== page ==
Tom Thackray [00:20:56] Yeah. I think a lot of our time is explaining to members all the stuff that we're doing behind closed doors.
Mike Reynolds [00:21:02] What kind of people work with you then in CBI? How many people are there in total, by the way? Do you know?
Tom Thackray [00:21:08] We're pushing sort of 300 people. So, we're not massive as an organization. We do have a big policy team and we sort of talk about the biggest policy team outside of Whitehall, the government's building. But you know, we're still just a "medium-ish" sized business. And it tends to be... I'm not out of the ordinary in terms of academic background. I can't say there are a lot of politically motivated people who work for the CBI. We have a lot of economists working for us. We do a lot of forecasts and things like that. And then we have a lot of commercially-minded people who are account managers for businesses and things like that. So, it varies quite a lot.
Mike Reynolds [00:21:54] Let's get into the energy stuff then and the carbon stuff, which is hence the name of the podcast. So, tell us about the energy landscape in the U.K. and I'm particularly interested in hearing what's the view of business at the moment on decarbonization, the road map for decarbonizing business and industry, the role that business plays in that, and what sort of trends are you starting to see?
Tom Thackray [00:22:25] Well, I'll start by saying I never think of myself as a sort of expert in the energy sector or energy industry. Because I'm sort of... As I said at the start, I've come to this in the last five or six years. But I've worked with businesses for a long time and I do have expertise in the sort of political environment around it. I take that as an asset, actually, to come in with a fresh pair of eyes.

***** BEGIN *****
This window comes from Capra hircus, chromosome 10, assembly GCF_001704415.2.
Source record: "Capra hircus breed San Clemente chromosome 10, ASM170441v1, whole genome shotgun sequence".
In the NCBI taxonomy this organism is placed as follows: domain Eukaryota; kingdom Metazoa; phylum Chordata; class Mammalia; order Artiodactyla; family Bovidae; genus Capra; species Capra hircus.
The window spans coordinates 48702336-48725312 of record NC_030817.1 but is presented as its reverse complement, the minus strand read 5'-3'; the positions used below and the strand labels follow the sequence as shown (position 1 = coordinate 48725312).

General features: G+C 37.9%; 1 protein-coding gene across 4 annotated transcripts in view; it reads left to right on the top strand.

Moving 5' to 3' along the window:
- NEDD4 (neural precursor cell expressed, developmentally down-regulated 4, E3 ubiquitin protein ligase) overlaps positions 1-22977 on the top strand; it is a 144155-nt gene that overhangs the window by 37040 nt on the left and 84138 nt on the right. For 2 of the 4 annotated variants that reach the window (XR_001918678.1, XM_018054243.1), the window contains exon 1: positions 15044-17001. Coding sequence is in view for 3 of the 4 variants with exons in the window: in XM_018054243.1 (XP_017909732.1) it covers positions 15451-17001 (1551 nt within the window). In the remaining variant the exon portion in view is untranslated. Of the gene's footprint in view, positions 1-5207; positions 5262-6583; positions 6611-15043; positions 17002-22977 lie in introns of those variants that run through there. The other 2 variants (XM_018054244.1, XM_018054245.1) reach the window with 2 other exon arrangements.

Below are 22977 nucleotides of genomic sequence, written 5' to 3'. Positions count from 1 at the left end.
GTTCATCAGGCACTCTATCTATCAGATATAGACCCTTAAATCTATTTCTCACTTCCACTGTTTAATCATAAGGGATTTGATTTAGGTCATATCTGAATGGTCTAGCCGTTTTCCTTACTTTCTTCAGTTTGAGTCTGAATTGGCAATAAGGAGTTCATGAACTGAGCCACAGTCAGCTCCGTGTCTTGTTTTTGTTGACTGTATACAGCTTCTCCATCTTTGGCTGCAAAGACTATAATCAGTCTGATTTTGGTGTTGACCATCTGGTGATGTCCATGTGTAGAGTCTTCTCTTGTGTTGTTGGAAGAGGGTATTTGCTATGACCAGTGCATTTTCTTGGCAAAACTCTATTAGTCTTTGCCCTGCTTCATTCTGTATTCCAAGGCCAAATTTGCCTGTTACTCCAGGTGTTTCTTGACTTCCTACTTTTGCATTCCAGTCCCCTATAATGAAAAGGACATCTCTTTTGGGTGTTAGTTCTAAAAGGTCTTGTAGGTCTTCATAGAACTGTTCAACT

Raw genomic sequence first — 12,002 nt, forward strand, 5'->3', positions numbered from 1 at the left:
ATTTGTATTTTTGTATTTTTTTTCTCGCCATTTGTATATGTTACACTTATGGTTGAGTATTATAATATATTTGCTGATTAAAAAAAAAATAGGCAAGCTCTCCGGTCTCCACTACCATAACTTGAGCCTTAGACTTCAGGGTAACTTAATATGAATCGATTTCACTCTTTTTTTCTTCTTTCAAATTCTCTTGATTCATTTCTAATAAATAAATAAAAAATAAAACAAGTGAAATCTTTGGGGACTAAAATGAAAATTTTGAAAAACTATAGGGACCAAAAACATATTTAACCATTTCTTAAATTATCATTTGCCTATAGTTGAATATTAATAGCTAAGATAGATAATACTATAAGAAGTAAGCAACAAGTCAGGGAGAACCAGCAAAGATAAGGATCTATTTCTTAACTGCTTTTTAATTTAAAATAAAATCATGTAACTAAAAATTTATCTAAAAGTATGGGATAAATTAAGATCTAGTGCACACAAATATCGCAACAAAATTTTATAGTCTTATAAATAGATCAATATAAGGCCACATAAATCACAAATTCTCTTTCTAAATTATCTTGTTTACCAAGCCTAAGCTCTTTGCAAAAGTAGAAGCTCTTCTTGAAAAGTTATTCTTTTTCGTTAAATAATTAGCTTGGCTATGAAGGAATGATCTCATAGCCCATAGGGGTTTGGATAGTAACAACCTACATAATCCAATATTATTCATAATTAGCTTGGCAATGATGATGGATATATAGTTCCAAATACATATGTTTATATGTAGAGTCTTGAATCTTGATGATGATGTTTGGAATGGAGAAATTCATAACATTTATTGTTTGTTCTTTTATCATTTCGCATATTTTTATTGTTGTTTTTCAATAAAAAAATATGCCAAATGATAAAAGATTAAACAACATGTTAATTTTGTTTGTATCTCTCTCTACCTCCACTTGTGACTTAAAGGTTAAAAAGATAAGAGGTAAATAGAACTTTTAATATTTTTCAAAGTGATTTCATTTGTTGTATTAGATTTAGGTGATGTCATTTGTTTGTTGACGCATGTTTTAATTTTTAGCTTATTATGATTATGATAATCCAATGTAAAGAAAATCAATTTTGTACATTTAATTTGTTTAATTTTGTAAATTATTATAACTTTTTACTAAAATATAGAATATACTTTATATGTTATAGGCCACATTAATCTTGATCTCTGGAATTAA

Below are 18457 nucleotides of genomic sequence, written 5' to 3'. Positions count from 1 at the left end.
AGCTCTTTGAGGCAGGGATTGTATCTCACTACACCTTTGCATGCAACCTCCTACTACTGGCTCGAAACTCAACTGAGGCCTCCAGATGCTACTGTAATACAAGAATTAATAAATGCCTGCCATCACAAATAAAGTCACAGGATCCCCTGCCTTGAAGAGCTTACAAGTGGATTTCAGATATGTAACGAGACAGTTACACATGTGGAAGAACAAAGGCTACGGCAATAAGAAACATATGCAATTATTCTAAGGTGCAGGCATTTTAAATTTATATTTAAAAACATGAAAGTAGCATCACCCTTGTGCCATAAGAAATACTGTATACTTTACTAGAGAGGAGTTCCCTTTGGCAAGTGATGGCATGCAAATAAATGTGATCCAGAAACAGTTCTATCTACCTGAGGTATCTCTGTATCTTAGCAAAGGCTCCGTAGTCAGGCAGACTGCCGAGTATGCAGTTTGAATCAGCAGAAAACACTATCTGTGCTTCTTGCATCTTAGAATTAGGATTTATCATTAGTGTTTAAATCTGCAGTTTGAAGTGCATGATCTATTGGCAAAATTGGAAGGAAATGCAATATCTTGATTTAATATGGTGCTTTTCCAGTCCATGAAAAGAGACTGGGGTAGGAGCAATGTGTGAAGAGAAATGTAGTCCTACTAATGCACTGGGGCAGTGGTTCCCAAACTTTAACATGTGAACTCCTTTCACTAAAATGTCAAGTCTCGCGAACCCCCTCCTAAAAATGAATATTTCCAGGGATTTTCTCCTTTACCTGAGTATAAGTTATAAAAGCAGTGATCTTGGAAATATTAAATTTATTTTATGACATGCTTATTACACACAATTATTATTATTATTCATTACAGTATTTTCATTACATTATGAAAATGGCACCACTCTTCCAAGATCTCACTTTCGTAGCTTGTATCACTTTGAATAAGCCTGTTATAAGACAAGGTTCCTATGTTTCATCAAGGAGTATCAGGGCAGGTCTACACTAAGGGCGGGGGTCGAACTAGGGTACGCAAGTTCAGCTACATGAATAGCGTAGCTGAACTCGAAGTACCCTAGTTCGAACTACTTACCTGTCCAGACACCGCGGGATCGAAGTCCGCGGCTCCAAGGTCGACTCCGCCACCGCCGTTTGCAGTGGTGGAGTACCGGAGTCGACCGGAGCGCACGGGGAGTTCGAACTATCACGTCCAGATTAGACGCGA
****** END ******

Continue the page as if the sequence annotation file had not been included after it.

Mike Reynolds [00:22:50] It is. You're not stuck in the echo chamber repeating the same thing over and over again and wondering why no one listens to you. And that's the point. I mean, I've done a couple of podcasts in the last week and actually, both of those were energy experts. It's really great to have you on because I want to hear what business actually says. Because business is a large proportion of emissions and it's also going to be a large part of how we decarbonize. It's through businesses leading and taking the charge on it. So, please don't worry about the fact that you're not an energy expert. We don't need that.
Tom Thackray [00:23:21] Yeah. What I'm proud of at the CBI is that I think we've taken quite a progressive attitude when it comes to decarbonizing business and for quite a long time as well, I'll say. Long before I was sort of involved in our work in this area due to the leadership of, I think, probably a minority of influential business leaders. They really pushed us to sort of be one step ahead of them at this for a little while. So, around the sort of early 2010s when the U.K. was passing its first Climate Change Act in Parliament... Up until that point, the sort of modus operandi for businesses would have been, say, like, "There's risks in this. We don't want to go ahead of the pack. We're worried about what it might mean for competitiveness globally.".
Tom Thackray [00:24:14] I think there was a bit of a change at that point where we started to see the opportunities inherent in the transition and recognized that if U.K. businesses were among the first, then we could sort of capture some of that market share globally. And having said that, when we were... The initial Climate Change Act mandated that we reduce emissions in the U.K. by 80% by 2050. And so, there was a tendency among our membership to think that, "I'll be part of the 20% of residual emissions then." So, everyone thought they were part of the 20%. And what we've seen in net zero in the last few years is that, "Oh, that's inclusive. Everyone needs to..."
Mike Reynolds [00:24:54] Can't hide anymore.
Tom Thackray [00:24:56] Exactly. "Everyone needs to act." There's no ambiguity there, really. I mean, there's a little bit, some, but most businesses realize that zero means zero and they need to start cutting down on it. You know, businesses are led by humans as well, and they're seeing the impact of extreme weather events and the catastrophe that climate change might be or increasingly is. And they're impacted by that. Their customers are telling them to do more, their investors are telling them to do more. There's loads of evidence to show that you're better at attracting and retaining staff if you're a more sustainable business. So, there is a movement there, a sort of unstoppable momentum towards corporates having to take this seriously.